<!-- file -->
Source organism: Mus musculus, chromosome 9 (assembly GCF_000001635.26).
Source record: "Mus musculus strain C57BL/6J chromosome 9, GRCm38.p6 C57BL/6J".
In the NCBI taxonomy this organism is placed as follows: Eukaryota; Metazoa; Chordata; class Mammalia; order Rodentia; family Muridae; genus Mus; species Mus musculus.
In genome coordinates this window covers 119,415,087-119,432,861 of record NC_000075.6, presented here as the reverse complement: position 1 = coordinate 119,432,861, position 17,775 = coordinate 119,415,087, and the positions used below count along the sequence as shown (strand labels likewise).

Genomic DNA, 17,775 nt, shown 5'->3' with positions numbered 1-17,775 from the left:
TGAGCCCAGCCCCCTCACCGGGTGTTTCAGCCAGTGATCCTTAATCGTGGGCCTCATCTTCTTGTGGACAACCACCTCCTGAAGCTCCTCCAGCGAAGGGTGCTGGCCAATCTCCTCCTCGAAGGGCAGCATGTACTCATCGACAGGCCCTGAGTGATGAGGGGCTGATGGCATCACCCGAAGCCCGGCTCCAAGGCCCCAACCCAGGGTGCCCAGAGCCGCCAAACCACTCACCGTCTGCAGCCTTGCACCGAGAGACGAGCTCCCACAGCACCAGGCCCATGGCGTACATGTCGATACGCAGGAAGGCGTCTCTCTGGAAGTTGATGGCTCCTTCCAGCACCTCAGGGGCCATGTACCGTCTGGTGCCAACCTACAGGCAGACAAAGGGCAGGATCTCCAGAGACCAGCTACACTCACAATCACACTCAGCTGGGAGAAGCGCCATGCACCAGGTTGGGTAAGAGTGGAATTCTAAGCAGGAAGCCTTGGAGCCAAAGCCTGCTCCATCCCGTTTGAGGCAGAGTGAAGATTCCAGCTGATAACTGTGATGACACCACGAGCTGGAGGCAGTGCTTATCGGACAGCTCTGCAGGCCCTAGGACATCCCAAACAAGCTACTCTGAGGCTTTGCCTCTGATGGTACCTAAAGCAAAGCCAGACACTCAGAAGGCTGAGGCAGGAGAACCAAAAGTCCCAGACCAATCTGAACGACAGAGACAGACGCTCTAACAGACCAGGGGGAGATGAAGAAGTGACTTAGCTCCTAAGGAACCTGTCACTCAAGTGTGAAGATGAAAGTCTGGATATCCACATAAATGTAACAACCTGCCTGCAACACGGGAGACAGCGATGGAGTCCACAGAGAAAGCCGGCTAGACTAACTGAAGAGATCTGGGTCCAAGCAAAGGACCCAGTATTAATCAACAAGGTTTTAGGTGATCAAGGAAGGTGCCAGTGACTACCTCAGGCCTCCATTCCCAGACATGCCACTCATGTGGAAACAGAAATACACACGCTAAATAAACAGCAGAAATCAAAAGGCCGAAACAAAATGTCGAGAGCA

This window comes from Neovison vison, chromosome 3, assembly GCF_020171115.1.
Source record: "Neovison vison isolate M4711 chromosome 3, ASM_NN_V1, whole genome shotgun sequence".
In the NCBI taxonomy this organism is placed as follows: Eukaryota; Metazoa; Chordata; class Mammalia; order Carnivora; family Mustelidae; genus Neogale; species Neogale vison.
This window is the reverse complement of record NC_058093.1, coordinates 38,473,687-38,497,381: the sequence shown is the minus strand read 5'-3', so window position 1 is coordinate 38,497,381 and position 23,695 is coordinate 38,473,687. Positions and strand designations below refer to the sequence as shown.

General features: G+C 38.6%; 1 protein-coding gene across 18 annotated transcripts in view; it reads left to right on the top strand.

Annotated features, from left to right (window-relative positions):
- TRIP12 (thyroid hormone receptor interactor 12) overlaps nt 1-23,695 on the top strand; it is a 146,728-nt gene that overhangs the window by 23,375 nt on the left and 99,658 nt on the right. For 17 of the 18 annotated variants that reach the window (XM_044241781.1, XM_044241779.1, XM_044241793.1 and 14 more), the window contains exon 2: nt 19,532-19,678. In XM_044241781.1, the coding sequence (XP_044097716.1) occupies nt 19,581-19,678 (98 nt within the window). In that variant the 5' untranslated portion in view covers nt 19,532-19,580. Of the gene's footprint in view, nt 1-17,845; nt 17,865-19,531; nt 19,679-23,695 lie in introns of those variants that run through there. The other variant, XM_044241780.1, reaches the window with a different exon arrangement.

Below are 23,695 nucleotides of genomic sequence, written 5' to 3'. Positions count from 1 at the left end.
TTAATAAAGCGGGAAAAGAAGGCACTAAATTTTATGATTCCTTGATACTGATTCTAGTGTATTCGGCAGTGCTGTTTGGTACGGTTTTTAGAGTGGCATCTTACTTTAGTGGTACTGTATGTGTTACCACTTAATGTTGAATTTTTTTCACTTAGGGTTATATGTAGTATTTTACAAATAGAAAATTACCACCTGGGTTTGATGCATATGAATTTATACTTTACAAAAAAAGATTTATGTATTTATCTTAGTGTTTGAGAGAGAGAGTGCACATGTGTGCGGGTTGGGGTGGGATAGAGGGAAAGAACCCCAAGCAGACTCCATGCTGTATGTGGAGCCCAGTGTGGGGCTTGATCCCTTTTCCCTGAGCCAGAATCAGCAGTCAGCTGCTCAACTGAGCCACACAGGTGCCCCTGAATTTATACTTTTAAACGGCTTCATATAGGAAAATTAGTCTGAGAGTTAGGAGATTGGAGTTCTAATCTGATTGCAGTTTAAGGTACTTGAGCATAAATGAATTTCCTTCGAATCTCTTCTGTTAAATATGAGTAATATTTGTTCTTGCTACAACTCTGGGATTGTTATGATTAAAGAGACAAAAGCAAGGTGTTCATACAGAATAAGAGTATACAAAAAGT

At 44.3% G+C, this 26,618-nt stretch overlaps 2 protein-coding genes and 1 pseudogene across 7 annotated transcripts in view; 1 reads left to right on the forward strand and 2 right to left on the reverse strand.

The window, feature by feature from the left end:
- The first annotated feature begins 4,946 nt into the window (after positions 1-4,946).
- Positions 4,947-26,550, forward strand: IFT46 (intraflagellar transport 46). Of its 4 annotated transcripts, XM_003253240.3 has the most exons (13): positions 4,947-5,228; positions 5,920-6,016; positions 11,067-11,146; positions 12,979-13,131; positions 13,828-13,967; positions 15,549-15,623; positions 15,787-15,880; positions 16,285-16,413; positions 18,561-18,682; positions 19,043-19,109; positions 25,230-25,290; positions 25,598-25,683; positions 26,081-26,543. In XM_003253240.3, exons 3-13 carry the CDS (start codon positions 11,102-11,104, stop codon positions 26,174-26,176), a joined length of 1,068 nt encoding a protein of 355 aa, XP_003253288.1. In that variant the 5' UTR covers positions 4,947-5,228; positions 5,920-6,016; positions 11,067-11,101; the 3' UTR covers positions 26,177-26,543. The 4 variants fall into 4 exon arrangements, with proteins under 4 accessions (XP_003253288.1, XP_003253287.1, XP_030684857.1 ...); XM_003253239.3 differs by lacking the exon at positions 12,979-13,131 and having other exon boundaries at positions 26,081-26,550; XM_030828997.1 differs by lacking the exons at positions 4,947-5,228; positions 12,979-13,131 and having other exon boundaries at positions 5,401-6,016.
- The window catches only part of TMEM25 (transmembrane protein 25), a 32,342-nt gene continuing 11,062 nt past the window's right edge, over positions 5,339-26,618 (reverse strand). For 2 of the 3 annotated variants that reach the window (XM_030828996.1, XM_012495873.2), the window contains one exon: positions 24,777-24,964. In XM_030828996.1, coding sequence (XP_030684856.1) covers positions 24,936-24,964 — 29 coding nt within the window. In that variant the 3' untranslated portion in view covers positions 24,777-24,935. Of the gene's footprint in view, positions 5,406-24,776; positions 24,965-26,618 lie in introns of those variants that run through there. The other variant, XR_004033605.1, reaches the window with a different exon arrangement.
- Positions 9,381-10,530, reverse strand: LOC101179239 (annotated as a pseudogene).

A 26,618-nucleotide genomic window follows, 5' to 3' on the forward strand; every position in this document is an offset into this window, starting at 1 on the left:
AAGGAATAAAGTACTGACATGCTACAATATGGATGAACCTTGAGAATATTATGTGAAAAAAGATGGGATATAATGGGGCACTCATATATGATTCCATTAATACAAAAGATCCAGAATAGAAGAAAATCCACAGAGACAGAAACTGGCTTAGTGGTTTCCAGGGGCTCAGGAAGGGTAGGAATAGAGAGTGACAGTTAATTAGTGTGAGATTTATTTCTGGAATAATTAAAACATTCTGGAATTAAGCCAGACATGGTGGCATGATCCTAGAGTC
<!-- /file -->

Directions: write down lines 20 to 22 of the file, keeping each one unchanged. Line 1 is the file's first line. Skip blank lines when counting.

- The window catches only part of TMEM25 (transmembrane protein 25), a 32,342-nt gene continuing 11,062 nt past the window's right edge, over positions 5,339-26,618 (reverse strand). For 2 of the 3 annotated variants that reach the window (XM_030828996.1, XM_012495873.2), the window contains one exon: positions 24,777-24,964. In XM_030828996.1, coding sequence (XP_030684856.1) covers positions 24,936-24,964 — 29 coding nt within the window. In that variant the 3' untranslated portion in view covers positions 24,777-24,935. Of the gene's footprint in view, positions 5,406-24,776; positions 24,965-26,618 lie in introns of those variants that run through there. The other variant, XR_004033605.1, reaches the window with a different exon arrangement.
- Positions 9,381-10,530, reverse strand: LOC101179239 (annotated as a pseudogene).

A 26,618-nucleotide genomic window follows, 5' to 3' on the forward strand; every position in this document is an offset into this window, starting at 1 on the left: